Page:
Financial mathematics provides a striking example of successful collaboration between academia and industry. Advanced mathematical techniques, developed in both universities and banks, have transformed the derivatives business into a multi-trillion-dollar market. This has led to demand for highly trained students and with that demand comes a need for textbooks.
This volume provides a first course in financial mathematics. The influence of Financial Calculus by Martin Baxter and Andrew Rennie will be obvious. I am extremely grateful to Martin and Andrew for their guidance and for allowing me to use some of the material from their book.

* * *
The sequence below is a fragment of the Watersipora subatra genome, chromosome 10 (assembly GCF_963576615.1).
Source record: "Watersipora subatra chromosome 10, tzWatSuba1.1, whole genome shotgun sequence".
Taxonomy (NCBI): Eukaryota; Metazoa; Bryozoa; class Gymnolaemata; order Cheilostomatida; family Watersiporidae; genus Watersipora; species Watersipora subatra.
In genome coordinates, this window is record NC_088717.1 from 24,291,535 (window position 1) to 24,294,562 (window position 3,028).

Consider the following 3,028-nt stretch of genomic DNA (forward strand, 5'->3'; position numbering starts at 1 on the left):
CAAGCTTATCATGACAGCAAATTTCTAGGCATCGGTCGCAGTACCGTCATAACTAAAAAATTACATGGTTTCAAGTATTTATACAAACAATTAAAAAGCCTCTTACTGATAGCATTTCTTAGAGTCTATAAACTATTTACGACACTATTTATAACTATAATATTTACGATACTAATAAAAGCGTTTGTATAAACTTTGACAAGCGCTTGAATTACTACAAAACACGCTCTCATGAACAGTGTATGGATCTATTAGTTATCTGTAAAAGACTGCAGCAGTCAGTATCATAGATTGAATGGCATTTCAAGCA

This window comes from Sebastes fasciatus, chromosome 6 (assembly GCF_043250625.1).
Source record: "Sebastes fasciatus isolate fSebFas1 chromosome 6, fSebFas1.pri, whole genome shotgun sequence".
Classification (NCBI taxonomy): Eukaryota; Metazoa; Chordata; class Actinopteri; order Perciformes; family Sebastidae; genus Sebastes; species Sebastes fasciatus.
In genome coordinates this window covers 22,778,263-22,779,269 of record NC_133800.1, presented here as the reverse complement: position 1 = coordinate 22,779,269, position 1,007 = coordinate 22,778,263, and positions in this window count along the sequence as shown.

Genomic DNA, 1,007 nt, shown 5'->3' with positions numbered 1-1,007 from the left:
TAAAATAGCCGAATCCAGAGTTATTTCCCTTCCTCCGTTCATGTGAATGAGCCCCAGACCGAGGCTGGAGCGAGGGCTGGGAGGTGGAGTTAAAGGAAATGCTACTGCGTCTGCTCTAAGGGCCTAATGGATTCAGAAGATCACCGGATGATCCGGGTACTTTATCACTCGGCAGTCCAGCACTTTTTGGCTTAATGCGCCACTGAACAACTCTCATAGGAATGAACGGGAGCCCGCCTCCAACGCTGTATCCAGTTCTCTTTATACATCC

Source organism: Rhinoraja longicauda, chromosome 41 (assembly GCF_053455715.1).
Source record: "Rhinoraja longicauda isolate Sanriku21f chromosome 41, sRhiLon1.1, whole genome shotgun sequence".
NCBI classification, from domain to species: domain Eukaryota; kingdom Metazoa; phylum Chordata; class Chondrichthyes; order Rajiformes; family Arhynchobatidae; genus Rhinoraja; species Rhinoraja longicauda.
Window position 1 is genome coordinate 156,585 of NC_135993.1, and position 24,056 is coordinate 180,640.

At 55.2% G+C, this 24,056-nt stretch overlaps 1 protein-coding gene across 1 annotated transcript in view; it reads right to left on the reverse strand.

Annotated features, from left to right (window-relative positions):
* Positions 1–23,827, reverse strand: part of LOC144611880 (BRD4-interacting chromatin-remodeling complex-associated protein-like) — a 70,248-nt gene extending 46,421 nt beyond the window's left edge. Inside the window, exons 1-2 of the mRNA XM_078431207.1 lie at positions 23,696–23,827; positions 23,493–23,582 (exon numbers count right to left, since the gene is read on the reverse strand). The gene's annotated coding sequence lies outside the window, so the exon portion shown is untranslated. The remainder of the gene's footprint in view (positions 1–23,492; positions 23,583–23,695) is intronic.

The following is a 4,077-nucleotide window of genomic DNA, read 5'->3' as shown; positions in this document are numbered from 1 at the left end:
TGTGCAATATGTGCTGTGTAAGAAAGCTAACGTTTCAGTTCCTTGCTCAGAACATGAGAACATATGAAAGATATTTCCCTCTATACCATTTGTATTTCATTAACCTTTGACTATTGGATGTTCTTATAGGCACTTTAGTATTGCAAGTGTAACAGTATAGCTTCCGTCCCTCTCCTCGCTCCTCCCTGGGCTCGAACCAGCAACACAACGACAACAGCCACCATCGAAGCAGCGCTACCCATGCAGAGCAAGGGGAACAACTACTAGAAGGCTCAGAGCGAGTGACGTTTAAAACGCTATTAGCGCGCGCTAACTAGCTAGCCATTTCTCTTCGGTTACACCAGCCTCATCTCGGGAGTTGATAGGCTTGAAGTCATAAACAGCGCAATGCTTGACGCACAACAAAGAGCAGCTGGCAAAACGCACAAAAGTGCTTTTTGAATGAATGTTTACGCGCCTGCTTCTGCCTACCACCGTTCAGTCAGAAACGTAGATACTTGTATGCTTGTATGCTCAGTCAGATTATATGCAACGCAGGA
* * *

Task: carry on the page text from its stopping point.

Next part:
The structure of the text largely follows Financial Calculus, but the mathematics, especially the discussion of stochastic calculus, has been expanded to a level appropriate to a university mathematics course and the text is supplemented by a large number of exercises. In order to keep the course to a reasonable length, some sacrifices have been made. Most notable is that there was not space to discuss interest rate models, although many of the most popular ones do appear as examples in the exercises. As partial compensation, the necessary mathematical background for a rigorous study of interest rate models is included in Chapter 7, where we briefly discuss some of the topics that one might hope to include in a second course in financial mathematics. The exercises should be regarded as an integral part of the course.